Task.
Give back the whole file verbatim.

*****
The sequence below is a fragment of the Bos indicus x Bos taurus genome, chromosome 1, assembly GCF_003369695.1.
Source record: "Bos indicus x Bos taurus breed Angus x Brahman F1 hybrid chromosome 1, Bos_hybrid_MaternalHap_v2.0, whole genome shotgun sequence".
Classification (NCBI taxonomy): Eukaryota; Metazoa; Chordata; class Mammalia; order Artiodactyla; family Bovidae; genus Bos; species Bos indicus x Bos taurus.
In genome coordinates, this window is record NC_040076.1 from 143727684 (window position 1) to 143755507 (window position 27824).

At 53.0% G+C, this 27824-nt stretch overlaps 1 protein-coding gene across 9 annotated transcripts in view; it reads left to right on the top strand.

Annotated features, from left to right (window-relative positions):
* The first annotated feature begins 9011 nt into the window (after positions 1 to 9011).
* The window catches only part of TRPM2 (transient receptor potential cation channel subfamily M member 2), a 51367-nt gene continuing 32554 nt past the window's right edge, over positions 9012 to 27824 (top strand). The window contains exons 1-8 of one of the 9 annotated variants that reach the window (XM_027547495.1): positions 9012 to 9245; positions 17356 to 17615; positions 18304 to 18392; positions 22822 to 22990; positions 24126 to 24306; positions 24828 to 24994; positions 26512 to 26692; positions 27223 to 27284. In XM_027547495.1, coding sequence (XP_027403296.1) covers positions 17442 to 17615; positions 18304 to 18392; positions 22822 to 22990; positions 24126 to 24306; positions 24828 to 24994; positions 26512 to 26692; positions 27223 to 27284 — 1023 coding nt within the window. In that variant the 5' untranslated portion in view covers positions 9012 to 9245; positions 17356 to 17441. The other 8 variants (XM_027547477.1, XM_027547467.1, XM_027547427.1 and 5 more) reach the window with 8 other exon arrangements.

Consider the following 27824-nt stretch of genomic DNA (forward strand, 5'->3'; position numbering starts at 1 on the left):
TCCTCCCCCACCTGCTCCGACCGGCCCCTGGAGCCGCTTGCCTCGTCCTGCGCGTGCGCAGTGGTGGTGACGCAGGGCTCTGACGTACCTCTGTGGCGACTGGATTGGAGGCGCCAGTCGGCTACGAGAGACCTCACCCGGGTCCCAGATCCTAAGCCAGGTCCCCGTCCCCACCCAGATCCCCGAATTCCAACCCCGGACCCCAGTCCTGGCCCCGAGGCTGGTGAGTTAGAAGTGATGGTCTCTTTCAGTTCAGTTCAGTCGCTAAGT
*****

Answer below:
The sequence below is a fragment of the Bos indicus x Bos taurus genome, chromosome 1, assembly GCF_003369695.1.
Source record: "Bos indicus x Bos taurus breed Angus x Brahman F1 hybrid chromosome 1, Bos_hybrid_MaternalHap_v2.0, whole genome shotgun sequence".
Classification (NCBI taxonomy): Eukaryota; Metazoa; Chordata; class Mammalia; order Artiodactyla; family Bovidae; genus Bos; species Bos indicus x Bos taurus.
In genome coordinates, this window is record NC_040076.1 from 143727684 (window position 1) to 143755507 (window position 27824).

At 53.0% G+C, this 27824-nt stretch overlaps 1 protein-coding gene across 9 annotated transcripts in view; it reads left to right on the top strand.

Annotated features, from left to right (window-relative positions):
* The first annotated feature begins 9011 nt into the window (after positions 1 to 9011).
* The window catches only part of TRPM2 (transient receptor potential cation channel subfamily M member 2), a 51367-nt gene continuing 32554 nt past the window's right edge, over positions 9012 to 27824 (top strand). The window contains exons 1-8 of one of the 9 annotated variants that reach the window (XM_027547495.1): positions 9012 to 9245; positions 17356 to 17615; positions 18304 to 18392; positions 22822 to 22990; positions 24126 to 24306; positions 24828 to 24994; positions 26512 to 26692; positions 27223 to 27284. In XM_027547495.1, coding sequence (XP_027403296.1) covers positions 17442 to 17615; positions 18304 to 18392; positions 22822 to 22990; positions 24126 to 24306; positions 24828 to 24994; positions 26512 to 26692; positions 27223 to 27284 — 1023 coding nt within the window. In that variant the 5' untranslated portion in view covers positions 9012 to 9245; positions 17356 to 17441. The other 8 variants (XM_027547477.1, XM_027547467.1, XM_027547427.1 and 5 more) reach the window with 8 other exon arrangements.

Consider the following 27824-nt stretch of genomic DNA (forward strand, 5'->3'; position numbering starts at 1 on the left):
TCCTCCCCCACCTGCTCCGACCGGCCCCTGGAGCCGCTTGCCTCGTCCTGCGCGTGCGCAGTGGTGGTGACGCAGGGCTCTGACGTACCTCTGTGGCGACTGGATTGGAGGCGCCAGTCGGCTACGAGAGACCTCACCCGGGTCCCAGATCCTAAGCCAGGTCCCCGTCCCCACCCAGATCCCCGAATTCCAACCCCGGACCCCAGTCCTGGCCCCGAGGCTGGTGAGTTAGAAGTGATGGTCTCTTTCAGTTCAGTTCAGTCGCTAAGT